First, I want to express my sincere gratitude to the dozen or so iRevolution readers who recently contacted me. I have indeed not been blogging for the past few weeks but this does not mean I have decided to stop blogging altogether. I’ve simply been ridiculously busy (and still am!). But I truly, truly appreciate the kind encouragement to continue blogging, so thanks again to all of you who wrote in.
Now, despite the (catchy?) title of this blog post, I am not bashing crowd-sourcing or worshipping on the alter of technology. My purpose here is simply to suggest that the crowdsourcing of crisis information is an approach that does not scale very well. I have lost count of the number of humanitarian organizations who said they simply didn’t have hundreds of volunteers available to manually monitor social media and create a live crisis map. Hence my interest in advanced computing solutions.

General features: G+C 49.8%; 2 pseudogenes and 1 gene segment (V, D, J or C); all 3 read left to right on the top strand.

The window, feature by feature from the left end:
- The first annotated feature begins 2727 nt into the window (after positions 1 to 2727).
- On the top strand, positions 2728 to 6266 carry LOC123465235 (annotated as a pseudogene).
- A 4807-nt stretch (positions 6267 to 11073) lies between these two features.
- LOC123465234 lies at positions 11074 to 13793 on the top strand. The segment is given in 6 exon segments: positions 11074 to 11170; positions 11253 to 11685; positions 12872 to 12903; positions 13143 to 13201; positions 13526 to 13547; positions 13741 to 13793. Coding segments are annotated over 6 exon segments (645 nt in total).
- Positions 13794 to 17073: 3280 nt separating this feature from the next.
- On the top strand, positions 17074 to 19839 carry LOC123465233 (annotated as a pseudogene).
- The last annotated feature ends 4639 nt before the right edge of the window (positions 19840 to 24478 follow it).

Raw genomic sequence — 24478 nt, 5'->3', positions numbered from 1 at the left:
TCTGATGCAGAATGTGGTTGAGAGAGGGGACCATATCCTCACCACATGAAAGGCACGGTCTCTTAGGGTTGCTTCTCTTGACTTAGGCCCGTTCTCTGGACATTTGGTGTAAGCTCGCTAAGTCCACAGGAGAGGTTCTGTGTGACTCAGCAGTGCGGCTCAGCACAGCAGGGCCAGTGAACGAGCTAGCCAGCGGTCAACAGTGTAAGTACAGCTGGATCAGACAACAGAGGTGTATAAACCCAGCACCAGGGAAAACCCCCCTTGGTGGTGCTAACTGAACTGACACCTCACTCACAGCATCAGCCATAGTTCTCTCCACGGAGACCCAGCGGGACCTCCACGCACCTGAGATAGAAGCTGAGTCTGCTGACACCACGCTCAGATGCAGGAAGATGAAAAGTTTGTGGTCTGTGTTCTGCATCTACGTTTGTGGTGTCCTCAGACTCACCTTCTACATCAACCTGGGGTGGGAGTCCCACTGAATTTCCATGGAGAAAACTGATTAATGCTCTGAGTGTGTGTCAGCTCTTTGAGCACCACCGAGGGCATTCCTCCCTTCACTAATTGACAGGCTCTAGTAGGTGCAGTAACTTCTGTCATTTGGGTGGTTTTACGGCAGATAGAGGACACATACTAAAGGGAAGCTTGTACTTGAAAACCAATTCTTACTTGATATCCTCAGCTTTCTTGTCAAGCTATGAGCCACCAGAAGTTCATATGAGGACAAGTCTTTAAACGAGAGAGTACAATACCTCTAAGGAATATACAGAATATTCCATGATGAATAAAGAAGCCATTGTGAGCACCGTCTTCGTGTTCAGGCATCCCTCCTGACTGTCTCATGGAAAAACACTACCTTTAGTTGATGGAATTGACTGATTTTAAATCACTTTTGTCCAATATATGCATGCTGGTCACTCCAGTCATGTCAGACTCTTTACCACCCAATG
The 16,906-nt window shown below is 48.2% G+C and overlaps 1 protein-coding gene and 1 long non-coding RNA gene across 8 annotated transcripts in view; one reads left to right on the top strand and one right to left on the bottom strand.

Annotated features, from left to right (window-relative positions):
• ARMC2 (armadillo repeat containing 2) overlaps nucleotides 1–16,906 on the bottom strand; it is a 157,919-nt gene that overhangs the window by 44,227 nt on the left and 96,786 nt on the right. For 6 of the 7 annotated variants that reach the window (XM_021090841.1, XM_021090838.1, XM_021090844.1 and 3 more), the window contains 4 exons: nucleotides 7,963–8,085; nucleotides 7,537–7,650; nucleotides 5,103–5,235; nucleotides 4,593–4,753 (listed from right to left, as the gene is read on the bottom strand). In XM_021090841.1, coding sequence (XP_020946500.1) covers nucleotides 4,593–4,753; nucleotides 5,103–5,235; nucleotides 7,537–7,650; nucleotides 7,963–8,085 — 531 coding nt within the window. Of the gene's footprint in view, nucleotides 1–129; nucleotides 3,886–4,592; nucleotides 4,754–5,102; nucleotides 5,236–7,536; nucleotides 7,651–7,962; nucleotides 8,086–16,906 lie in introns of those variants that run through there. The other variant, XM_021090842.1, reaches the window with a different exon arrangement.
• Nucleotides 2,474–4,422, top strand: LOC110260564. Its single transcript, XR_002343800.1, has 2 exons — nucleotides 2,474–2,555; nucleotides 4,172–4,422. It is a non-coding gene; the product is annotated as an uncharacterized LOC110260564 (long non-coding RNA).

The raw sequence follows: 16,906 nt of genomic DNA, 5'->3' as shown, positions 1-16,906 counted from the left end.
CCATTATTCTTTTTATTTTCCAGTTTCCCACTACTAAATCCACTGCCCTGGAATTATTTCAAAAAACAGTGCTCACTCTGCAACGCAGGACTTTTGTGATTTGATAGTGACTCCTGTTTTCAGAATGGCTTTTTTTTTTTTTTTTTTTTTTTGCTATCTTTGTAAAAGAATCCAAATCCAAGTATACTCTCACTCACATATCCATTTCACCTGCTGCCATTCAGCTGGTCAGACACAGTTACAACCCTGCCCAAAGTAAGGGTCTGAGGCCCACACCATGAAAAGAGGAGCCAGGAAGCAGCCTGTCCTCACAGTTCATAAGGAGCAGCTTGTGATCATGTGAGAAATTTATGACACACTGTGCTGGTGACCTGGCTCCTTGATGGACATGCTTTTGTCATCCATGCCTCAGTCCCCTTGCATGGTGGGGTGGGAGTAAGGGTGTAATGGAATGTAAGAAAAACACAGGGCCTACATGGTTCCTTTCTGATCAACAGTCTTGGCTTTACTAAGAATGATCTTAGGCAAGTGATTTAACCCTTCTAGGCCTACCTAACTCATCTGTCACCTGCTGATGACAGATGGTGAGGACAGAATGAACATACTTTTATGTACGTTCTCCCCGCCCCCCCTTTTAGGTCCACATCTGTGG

The past few months at the Qatar Computing Research Institute (QCRI) have made it clear to me that developing and applying advanced computing solutions to address major humanitarian challenges is anything but trivial. I have learned heaps about social computing, machine learning and big data analytics. So I am now more aware of the hurdles but am even more excited than before about the promise that advanced computing holds for the development of next-generation humanitarian technology.
The way forward combines both crowdsourcing and advanced computing. The next generation of humanitarian technologies will take a hybrid approach—at times prioritizing “smart crowdsourcing” and at other times leading with automated algorithms. I shall explain what I mean by smart crowdsourcing in a future post. In the meantime, the video above from my recent talk at TEDxSendai expands on the themes I have just described.